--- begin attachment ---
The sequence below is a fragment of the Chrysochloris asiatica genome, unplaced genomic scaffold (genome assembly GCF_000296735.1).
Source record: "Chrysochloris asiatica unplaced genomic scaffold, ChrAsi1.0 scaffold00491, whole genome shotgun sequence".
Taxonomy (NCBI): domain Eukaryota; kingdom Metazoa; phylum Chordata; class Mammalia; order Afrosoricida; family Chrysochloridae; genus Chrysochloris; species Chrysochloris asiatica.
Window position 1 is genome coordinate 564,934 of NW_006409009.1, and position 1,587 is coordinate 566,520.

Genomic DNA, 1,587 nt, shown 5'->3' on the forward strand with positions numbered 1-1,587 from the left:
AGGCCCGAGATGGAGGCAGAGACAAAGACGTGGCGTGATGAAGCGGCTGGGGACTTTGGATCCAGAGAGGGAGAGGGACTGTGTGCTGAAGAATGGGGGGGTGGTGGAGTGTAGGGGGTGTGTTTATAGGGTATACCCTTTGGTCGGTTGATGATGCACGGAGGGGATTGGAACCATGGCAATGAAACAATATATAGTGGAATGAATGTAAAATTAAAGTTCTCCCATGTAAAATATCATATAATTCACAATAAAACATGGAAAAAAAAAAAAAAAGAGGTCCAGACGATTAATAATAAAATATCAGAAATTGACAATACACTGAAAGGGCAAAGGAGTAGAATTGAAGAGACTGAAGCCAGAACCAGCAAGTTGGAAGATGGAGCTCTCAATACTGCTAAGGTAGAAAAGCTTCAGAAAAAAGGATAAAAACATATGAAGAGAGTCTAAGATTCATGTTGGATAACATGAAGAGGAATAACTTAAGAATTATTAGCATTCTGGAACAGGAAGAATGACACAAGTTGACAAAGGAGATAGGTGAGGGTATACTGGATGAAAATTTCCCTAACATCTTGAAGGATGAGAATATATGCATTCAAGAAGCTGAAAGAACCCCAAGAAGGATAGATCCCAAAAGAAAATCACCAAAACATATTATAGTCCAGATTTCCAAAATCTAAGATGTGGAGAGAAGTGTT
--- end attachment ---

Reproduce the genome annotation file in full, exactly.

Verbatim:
The sequence below is a fragment of the Chrysochloris asiatica genome, unplaced genomic scaffold (genome assembly GCF_000296735.1).
Source record: "Chrysochloris asiatica unplaced genomic scaffold, ChrAsi1.0 scaffold00491, whole genome shotgun sequence".
Taxonomy (NCBI): domain Eukaryota; kingdom Metazoa; phylum Chordata; class Mammalia; order Afrosoricida; family Chrysochloridae; genus Chrysochloris; species Chrysochloris asiatica.
Window position 1 is genome coordinate 564,934 of NW_006409009.1, and position 1,587 is coordinate 566,520.

Genomic DNA, 1,587 nt, shown 5'->3' on the forward strand with positions numbered 1-1,587 from the left:
AGGCCCGAGATGGAGGCAGAGACAAAGACGTGGCGTGATGAAGCGGCTGGGGACTTTGGATCCAGAGAGGGAGAGGGACTGTGTGCTGAAGAATGGGGGGGTGGTGGAGTGTAGGGGGTGTGTTTATAGGGTATACCCTTTGGTCGGTTGATGATGCACGGAGGGGATTGGAACCATGGCAATGAAACAATATATAGTGGAATGAATGTAAAATTAAAGTTCTCCCATGTAAAATATCATATAATTCACAATAAAACATGGAAAAAAAAAAAAAAAGAGGTCCAGACGATTAATAATAAAATATCAGAAATTGACAATACACTGAAAGGGCAAAGGAGTAGAATTGAAGAGACTGAAGCCAGAACCAGCAAGTTGGAAGATGGAGCTCTCAATACTGCTAAGGTAGAAAAGCTTCAGAAAAAAGGATAAAAACATATGAAGAGAGTCTAAGATTCATGTTGGATAACATGAAGAGGAATAACTTAAGAATTATTAGCATTCTGGAACAGGAAGAATGACACAAGTTGACAAAGGAGATAGGTGAGGGTATACTGGATGAAAATTTCCCTAACATCTTGAAGGATGAGAATATATGCATTCAAGAAGCTGAAAGAACCCCAAGAAGGATAGATCCCAAAAGAAAATCACCAAAACATATTATAGTCCAGATTTCCAAAATCTAAGATGTGGAGAGAAGTGTT